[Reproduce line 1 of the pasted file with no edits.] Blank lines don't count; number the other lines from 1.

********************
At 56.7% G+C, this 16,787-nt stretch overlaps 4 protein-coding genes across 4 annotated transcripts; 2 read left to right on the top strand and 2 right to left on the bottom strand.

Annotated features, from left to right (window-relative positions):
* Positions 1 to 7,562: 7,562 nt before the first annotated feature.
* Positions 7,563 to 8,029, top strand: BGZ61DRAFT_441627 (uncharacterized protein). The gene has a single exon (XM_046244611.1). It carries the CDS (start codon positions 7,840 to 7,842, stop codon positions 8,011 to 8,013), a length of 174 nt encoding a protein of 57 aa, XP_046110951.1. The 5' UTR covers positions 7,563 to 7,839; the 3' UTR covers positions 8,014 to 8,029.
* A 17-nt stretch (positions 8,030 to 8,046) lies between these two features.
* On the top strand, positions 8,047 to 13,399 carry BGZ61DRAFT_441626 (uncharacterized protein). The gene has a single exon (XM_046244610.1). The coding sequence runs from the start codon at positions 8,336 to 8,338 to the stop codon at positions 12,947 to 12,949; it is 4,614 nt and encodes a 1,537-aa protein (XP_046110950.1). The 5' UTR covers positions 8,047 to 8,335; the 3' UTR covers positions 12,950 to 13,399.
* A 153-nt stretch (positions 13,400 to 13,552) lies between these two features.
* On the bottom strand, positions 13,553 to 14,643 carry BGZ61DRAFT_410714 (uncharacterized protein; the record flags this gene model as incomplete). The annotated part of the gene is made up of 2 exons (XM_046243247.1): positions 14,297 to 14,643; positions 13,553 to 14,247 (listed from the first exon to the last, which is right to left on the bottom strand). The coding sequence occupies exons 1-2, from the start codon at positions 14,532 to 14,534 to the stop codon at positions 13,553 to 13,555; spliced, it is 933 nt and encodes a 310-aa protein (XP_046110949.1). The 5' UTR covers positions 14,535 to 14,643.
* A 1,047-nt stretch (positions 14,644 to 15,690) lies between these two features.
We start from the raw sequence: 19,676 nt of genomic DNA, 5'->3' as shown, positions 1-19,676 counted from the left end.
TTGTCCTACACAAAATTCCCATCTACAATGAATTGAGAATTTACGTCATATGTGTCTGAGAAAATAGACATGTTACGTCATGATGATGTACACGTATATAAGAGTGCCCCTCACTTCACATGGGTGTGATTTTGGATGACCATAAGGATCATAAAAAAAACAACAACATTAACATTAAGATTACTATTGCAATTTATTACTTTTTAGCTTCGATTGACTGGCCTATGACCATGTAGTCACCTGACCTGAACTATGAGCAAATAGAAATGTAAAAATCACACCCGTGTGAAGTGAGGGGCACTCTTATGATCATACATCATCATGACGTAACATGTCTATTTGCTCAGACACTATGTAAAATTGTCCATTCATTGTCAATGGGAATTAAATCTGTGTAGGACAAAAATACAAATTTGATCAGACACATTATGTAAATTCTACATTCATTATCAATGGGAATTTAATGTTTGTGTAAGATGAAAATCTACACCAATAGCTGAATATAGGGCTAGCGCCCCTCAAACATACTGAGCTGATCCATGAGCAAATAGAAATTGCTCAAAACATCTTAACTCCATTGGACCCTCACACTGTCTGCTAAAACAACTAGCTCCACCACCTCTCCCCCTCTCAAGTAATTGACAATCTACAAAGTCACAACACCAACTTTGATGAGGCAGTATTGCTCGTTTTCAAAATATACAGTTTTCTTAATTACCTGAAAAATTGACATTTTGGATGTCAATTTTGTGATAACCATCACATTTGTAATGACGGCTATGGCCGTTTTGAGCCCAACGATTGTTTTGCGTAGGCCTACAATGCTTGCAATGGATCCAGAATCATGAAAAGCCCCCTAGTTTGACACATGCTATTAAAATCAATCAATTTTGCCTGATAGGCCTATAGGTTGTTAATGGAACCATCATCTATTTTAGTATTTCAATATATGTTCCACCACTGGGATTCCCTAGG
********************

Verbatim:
At 56.7% G+C, this 16,787-nt stretch overlaps 4 protein-coding genes across 4 annotated transcripts; 2 read left to right on the top strand and 2 right to left on the bottom strand.